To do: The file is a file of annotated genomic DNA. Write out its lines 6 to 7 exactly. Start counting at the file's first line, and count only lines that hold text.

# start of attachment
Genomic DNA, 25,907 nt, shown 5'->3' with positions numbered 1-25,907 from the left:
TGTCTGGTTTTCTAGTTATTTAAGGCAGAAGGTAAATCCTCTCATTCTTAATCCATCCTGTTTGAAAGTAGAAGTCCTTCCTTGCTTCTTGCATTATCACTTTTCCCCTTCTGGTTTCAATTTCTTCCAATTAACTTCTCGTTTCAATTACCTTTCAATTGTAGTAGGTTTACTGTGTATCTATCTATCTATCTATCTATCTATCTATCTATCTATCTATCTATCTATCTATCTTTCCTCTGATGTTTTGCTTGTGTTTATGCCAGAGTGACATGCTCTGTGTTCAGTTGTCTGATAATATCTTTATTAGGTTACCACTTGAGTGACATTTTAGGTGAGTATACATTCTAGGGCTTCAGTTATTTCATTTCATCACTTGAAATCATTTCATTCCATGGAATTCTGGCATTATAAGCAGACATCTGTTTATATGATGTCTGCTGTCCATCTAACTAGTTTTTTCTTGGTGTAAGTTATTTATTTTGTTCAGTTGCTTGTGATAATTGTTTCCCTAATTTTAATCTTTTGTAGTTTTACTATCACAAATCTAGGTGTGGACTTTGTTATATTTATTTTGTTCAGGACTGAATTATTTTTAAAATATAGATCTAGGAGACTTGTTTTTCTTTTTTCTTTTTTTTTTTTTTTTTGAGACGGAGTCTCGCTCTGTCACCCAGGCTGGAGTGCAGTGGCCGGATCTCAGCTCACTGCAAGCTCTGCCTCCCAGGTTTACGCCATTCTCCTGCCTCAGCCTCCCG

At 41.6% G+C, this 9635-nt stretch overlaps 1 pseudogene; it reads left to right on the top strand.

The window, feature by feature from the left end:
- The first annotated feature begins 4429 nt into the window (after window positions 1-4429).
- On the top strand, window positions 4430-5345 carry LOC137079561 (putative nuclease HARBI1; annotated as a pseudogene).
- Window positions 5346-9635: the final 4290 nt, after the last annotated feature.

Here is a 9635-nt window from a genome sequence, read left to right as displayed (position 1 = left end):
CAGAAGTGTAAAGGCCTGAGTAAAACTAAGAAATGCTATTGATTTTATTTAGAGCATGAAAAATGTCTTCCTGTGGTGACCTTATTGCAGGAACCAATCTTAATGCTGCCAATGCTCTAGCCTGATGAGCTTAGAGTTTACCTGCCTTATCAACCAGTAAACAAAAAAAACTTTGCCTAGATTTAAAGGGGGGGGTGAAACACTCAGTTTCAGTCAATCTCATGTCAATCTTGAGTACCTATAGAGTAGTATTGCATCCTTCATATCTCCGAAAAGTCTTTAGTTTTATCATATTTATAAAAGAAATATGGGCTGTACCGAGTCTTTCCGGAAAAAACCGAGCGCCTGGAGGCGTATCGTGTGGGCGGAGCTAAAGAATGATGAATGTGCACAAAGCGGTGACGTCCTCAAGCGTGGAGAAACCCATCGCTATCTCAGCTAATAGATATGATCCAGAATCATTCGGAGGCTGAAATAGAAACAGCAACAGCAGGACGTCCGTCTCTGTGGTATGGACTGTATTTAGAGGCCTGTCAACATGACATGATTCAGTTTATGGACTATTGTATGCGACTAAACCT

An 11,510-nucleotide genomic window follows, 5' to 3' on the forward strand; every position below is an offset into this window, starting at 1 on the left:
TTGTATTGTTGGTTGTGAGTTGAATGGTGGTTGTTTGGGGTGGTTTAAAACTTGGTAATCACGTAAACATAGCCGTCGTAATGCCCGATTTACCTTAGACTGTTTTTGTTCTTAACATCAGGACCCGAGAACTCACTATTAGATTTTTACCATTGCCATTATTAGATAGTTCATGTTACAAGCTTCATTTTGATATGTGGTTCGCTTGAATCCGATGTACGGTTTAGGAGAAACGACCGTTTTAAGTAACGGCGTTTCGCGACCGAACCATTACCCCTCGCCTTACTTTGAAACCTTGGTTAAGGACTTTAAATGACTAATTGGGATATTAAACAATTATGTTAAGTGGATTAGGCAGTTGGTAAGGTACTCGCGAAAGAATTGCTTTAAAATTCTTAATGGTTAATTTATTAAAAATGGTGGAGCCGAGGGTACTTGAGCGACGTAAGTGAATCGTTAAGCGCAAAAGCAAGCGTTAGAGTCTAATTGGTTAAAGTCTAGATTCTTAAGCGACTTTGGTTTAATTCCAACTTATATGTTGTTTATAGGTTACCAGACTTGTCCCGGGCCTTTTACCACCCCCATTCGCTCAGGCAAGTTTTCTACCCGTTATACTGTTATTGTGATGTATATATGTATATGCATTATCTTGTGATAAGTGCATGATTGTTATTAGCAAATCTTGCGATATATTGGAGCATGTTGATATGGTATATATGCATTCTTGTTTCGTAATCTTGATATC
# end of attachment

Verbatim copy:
- On the top strand, window positions 4430-5345 carry LOC137079561 (putative nuclease HARBI1; annotated as a pseudogene).
- Window positions 5346-9635: the final 4290 nt, after the last annotated feature.